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Simcha Groffman

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Parshas Shemos

For parents to give over to the children at the Shabbos table

The Ramban calls sefer Shemos the sefer of golus and geulah, (exile and deliverance.) The parsha describes the terrible suffering that Klal Yisrael underwent in Mitzraim. Paroh decreed that all Jewish newborn males be thrown into the river. Moshe Rabbeinu's mother attempted to save her son by setting him afloat on the river in a watertight basket. At that time, Paroh's daughter was going to bathe in the river. She saw the basket, reached out her hand, and took it (posuk 2:5). Thus, Moshe Rabbeinu was saved. The Malbim points out the hasgacha pratis involved in Moshe's salvation. First, a bas melech (daughter of the king) was very tznius and did not usually go to bathe in a public place such as the river. Secondly, her servants did not accompany her down to the water. If they had been with her, they would have seen her violate her father's decree by saving the child. Thirdly, Paroh's daughter saw the basket, even though it was hidden among the reeds. The Gemora in Sotah 12b says that although the basket was far away from her, she reached out her hand, a miracle happened, and it stretched many cubits to the basket. What do we learn from this story, kinderlach? Number one, we cannot despair, even is a problem seems overwhelming. We should make our best attempt to solve it, although our efforts seem insufficient. Hashem will take care of the rest. Moshe Rabbeinu's mother set him afloat in a basket on the river. Was this was enough to save him? Maybe not. After all, the basket could turn over and he would drown. No one might ever find him, or an animal might find him. Hashem guided the events to insure that the right person was in the right place at the right time to save him. The Chofetz Chaim says that Paroh's daughter knew her hand was not long enough to reach the basket. Still, that did not stop her from trying. She stretched it out as far as she could, and Hashem did the rest. Kinderlach, all of our lives are guided by hasgacha pratis. It is not always so easy for us to remember this. Let's try especially hard to realize this when we have a difficult problem in front of us. That will take the pressure off us. We know that we only need to do our hishtadlus, and Hashem will do the rest.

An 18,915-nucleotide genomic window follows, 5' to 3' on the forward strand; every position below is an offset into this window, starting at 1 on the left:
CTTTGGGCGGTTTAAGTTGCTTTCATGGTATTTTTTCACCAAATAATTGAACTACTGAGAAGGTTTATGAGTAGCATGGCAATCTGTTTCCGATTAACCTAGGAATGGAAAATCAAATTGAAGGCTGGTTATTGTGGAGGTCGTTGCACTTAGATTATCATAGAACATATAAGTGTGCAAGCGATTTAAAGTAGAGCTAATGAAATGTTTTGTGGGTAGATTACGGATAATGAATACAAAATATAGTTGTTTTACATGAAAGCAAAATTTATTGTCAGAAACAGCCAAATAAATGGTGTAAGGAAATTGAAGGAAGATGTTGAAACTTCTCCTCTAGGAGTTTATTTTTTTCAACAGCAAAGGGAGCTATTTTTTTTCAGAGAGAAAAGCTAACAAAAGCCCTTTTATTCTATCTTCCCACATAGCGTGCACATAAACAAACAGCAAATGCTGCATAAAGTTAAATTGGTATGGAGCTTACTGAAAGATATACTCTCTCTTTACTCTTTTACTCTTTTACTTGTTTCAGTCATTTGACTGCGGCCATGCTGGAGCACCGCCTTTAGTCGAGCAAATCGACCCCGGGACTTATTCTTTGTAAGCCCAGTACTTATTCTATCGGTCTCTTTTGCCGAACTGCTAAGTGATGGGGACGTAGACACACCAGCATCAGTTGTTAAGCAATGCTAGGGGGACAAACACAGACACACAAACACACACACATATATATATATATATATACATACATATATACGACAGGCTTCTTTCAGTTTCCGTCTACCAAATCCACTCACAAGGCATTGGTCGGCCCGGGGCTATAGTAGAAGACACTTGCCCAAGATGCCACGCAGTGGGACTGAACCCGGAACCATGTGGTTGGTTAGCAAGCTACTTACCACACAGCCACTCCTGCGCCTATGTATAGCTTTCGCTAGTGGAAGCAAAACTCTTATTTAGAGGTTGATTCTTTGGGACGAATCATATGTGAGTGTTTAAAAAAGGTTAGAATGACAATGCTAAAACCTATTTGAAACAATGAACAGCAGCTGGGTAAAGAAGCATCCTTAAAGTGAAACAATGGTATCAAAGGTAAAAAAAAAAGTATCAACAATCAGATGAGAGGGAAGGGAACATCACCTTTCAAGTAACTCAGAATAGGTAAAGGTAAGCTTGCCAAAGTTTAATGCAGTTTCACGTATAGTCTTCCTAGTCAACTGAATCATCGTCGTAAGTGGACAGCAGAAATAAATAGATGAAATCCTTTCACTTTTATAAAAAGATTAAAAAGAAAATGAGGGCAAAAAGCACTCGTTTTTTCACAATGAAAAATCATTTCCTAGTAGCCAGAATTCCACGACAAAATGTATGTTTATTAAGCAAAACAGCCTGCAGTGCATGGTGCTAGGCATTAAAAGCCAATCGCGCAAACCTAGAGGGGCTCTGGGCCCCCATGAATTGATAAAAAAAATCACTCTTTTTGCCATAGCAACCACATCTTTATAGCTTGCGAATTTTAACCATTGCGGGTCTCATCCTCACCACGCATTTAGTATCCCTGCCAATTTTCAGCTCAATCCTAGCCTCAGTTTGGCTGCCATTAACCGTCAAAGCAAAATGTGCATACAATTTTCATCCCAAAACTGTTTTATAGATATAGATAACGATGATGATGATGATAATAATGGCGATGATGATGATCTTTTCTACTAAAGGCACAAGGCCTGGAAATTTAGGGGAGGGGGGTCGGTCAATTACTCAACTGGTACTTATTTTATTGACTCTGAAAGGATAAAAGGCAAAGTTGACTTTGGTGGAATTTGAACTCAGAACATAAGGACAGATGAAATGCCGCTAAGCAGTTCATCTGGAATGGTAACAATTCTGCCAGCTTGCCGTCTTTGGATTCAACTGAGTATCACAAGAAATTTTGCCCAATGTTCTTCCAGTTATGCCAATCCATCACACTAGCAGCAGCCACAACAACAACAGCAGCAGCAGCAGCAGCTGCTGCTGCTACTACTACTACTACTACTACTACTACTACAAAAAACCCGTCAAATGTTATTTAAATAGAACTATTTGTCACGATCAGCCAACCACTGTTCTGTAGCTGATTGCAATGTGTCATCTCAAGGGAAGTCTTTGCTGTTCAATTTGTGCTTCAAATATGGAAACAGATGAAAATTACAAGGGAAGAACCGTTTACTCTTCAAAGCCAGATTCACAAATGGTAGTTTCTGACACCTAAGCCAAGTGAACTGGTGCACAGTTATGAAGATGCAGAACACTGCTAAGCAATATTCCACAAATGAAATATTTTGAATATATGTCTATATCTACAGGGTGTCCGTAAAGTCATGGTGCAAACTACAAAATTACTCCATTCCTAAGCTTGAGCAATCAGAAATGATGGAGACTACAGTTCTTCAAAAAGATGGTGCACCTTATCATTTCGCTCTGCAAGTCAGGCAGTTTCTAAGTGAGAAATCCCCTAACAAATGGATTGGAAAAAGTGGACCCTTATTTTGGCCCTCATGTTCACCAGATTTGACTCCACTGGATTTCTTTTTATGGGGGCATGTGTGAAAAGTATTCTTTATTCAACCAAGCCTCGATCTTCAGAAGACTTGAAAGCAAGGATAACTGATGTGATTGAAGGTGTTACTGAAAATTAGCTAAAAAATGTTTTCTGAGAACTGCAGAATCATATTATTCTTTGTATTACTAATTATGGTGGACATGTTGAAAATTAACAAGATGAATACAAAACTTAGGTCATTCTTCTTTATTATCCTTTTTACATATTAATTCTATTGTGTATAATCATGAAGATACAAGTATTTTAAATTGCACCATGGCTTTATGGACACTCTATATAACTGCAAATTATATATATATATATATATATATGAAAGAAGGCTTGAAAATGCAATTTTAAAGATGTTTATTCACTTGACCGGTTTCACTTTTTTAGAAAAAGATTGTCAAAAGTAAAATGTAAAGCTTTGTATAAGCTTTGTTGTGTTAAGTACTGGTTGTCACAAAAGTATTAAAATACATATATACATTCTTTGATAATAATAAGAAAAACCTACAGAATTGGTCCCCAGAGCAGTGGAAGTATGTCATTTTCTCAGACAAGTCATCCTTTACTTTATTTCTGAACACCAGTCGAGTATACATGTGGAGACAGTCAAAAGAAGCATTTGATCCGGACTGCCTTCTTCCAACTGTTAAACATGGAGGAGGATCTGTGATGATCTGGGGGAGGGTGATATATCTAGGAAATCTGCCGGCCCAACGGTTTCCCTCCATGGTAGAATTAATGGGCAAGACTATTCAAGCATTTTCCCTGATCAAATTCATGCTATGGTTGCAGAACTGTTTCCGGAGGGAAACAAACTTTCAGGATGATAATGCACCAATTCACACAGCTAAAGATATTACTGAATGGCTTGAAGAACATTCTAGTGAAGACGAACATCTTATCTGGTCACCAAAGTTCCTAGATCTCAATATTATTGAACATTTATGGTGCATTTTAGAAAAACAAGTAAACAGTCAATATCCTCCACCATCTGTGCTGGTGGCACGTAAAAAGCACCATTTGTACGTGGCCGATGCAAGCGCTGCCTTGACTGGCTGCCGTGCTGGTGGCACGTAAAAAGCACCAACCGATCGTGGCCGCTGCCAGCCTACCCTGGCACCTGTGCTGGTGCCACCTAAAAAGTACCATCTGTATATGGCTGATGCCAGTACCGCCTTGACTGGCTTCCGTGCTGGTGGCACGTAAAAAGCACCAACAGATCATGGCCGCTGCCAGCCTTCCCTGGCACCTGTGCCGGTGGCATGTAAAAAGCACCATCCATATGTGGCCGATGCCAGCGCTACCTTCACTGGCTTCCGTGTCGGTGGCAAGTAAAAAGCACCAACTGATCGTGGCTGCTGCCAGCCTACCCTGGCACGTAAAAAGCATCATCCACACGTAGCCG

The Torah describes for us (posukim 2:11-15) how Moshe Rabbeinu killed a Mitzri who was beating one of the Jewish slaves. Shortly after that, he saw two Yidden fighting and he asked one of them why he raised his hand to hit the other one. The man replied, "Who made you an officer and judge upon us? Are you speaking about killing us just as you killed the Mitzri?" Moshe Rabbeinu was afraid and he said, "Now the thing is known." Rashi brings the Medrash to explain Moshe Rabbeinu's statement. Until now, Moshe could not understand why Klal Yisrael was suffering under such hard and demeaning labor (avodas parech). Now he knew the reason. Because they were speaking loshon hora (see also the Sifsei Chachomim). The reply of the man back to Moshe Rabbeinu was loshon hora. That was the explanation for the avodas parech. Think about this kinderlach. Think about how terrible the punishment was for loshon hora. We are always stressing being careful with our speech. Here is yet another example in the Torah illustrating how very important it is to avoid speaking loshon hora.